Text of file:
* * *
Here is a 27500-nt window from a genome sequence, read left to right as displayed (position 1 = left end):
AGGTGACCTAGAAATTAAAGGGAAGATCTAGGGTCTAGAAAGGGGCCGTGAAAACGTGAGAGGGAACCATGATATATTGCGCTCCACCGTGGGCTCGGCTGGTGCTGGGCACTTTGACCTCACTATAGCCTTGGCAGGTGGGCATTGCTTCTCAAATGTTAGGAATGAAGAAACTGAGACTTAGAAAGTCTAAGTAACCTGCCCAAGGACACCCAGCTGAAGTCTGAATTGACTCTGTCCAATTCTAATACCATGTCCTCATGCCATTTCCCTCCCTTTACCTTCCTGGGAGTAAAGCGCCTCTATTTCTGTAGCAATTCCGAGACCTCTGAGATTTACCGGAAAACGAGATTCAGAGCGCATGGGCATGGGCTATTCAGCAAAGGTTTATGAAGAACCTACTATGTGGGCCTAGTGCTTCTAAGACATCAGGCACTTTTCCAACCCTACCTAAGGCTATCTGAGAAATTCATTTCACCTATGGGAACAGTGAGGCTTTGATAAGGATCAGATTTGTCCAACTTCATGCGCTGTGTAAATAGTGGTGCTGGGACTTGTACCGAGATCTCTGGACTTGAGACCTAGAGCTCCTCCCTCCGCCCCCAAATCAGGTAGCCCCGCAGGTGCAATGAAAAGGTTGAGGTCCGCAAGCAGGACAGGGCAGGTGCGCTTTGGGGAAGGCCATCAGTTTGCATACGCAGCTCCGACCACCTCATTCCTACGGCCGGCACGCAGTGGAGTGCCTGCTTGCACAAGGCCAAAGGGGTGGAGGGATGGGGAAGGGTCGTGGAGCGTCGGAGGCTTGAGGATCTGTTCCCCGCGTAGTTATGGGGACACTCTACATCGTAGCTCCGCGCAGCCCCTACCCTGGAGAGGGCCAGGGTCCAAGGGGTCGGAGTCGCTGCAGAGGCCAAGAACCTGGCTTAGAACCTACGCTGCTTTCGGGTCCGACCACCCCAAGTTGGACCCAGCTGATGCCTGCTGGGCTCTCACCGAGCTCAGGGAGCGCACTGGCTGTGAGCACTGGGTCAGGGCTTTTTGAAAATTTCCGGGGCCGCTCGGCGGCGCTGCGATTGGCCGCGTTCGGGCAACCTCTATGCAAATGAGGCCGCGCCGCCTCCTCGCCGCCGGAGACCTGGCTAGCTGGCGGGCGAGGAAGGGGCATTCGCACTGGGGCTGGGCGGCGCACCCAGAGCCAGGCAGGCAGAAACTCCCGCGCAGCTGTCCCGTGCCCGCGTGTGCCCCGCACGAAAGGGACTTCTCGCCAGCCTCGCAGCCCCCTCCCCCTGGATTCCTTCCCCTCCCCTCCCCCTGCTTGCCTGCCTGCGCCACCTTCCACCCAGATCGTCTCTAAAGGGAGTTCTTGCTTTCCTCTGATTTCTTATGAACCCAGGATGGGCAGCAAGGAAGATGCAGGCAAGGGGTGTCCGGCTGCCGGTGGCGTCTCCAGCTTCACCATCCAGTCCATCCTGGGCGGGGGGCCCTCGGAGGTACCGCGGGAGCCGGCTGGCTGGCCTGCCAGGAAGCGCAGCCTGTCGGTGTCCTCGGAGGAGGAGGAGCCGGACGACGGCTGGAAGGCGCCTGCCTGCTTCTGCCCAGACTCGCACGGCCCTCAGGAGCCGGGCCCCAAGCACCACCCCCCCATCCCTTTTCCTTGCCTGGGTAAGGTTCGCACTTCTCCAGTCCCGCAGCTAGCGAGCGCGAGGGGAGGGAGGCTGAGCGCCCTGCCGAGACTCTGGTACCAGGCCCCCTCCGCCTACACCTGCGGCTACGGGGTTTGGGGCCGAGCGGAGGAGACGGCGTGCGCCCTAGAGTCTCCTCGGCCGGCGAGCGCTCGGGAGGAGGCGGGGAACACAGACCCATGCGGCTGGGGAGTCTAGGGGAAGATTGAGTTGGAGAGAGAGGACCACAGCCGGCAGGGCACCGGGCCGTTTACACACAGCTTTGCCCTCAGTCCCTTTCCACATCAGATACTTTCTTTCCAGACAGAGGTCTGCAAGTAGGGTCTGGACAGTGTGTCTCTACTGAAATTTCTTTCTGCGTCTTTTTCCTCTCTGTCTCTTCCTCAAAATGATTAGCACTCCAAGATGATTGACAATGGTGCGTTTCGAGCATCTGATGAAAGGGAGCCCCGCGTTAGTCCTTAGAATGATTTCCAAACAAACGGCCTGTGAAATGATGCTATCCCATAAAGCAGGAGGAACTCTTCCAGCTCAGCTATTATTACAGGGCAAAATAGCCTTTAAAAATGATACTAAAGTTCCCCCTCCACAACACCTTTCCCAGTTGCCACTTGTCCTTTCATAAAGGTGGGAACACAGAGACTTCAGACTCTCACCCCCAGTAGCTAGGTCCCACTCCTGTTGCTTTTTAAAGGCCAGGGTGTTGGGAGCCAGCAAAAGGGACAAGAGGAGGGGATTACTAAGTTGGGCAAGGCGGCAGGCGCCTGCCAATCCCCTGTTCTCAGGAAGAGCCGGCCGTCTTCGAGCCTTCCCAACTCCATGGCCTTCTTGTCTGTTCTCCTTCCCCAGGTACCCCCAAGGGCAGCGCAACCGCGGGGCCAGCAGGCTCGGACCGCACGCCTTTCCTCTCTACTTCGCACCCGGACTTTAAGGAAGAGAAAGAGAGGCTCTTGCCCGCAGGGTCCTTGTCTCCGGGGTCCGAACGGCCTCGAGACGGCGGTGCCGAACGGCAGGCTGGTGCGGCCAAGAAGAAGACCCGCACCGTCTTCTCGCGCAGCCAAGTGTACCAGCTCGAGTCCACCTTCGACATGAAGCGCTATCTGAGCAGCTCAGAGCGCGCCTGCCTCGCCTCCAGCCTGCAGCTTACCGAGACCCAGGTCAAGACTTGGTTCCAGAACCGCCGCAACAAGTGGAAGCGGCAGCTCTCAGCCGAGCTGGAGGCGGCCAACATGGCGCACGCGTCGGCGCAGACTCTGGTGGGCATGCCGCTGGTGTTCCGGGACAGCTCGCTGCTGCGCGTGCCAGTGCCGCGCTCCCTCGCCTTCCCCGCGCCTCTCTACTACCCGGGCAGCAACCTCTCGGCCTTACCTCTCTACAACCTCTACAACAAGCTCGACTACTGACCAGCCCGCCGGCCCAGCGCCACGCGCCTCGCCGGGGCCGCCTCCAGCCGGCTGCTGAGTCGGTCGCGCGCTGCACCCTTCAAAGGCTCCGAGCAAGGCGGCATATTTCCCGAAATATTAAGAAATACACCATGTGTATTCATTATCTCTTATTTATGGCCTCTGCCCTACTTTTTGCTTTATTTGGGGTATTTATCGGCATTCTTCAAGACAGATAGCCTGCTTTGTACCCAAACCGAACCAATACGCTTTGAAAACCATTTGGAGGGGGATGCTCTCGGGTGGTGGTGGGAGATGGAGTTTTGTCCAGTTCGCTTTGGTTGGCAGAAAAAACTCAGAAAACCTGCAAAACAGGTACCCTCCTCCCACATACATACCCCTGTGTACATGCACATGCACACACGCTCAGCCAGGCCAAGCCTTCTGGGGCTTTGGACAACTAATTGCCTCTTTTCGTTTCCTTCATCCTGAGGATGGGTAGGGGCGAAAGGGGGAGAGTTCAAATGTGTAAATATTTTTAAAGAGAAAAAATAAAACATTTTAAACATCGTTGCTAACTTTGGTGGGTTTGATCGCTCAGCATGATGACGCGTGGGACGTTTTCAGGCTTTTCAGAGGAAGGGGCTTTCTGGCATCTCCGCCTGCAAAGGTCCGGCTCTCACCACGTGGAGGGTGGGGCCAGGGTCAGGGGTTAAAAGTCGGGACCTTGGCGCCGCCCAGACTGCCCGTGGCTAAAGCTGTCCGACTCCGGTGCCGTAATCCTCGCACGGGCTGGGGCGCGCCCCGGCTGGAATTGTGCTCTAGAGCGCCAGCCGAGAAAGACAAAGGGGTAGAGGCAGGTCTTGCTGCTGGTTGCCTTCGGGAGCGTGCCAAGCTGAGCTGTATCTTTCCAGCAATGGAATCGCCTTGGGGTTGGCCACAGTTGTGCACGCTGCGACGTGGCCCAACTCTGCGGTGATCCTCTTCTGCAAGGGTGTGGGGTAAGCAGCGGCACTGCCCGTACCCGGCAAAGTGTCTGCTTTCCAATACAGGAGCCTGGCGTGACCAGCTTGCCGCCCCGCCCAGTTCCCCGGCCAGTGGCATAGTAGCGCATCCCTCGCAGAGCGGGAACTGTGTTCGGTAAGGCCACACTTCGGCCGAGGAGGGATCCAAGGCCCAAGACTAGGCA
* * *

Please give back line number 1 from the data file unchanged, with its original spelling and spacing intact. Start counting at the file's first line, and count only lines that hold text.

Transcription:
Here is a 27500-nt window from a genome sequence, read left to right as displayed (position 1 = left end):